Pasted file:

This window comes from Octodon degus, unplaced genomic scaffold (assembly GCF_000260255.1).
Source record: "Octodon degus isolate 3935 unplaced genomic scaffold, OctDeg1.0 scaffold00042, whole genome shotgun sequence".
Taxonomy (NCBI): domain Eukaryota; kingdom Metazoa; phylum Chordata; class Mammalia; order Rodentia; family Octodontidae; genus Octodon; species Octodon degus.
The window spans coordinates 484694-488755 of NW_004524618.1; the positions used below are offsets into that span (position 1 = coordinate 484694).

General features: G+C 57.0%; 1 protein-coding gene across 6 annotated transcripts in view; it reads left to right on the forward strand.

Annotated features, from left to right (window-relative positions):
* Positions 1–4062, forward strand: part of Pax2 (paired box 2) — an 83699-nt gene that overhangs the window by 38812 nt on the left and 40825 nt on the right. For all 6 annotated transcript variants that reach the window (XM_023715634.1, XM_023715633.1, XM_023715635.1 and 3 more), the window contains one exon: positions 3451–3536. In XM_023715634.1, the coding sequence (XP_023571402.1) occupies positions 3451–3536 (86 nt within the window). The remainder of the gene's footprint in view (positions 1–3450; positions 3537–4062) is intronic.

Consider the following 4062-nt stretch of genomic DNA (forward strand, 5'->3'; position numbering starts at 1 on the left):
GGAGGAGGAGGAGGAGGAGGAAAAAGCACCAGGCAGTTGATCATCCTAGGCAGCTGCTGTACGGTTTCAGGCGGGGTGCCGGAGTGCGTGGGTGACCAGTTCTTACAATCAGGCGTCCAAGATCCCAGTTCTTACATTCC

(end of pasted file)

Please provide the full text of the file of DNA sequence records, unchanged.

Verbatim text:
This window comes from Octodon degus, unplaced genomic scaffold (assembly GCF_000260255.1).
Source record: "Octodon degus isolate 3935 unplaced genomic scaffold, OctDeg1.0 scaffold00042, whole genome shotgun sequence".
Taxonomy (NCBI): domain Eukaryota; kingdom Metazoa; phylum Chordata; class Mammalia; order Rodentia; family Octodontidae; genus Octodon; species Octodon degus.
The window spans coordinates 484694-488755 of NW_004524618.1; the positions used below are offsets into that span (position 1 = coordinate 484694).

General features: G+C 57.0%; 1 protein-coding gene across 6 annotated transcripts in view; it reads left to right on the forward strand.

Annotated features, from left to right (window-relative positions):
* Positions 1–4062, forward strand: part of Pax2 (paired box 2) — an 83699-nt gene that overhangs the window by 38812 nt on the left and 40825 nt on the right. For all 6 annotated transcript variants that reach the window (XM_023715634.1, XM_023715633.1, XM_023715635.1 and 3 more), the window contains one exon: positions 3451–3536. In XM_023715634.1, the coding sequence (XP_023571402.1) occupies positions 3451–3536 (86 nt within the window). The remainder of the gene's footprint in view (positions 1–3450; positions 3537–4062) is intronic.

Consider the following 4062-nt stretch of genomic DNA (forward strand, 5'->3'; position numbering starts at 1 on the left):
GGAGGAGGAGGAGGAGGAGGAAAAAGCACCAGGCAGTTGATCATCCTAGGCAGCTGCTGTACGGTTTCAGGCGGGGTGCCGGAGTGCGTGGGTGACCAGTTCTTACAATCAGGCGTCCAAGATCCCAGTTCTTACATTCC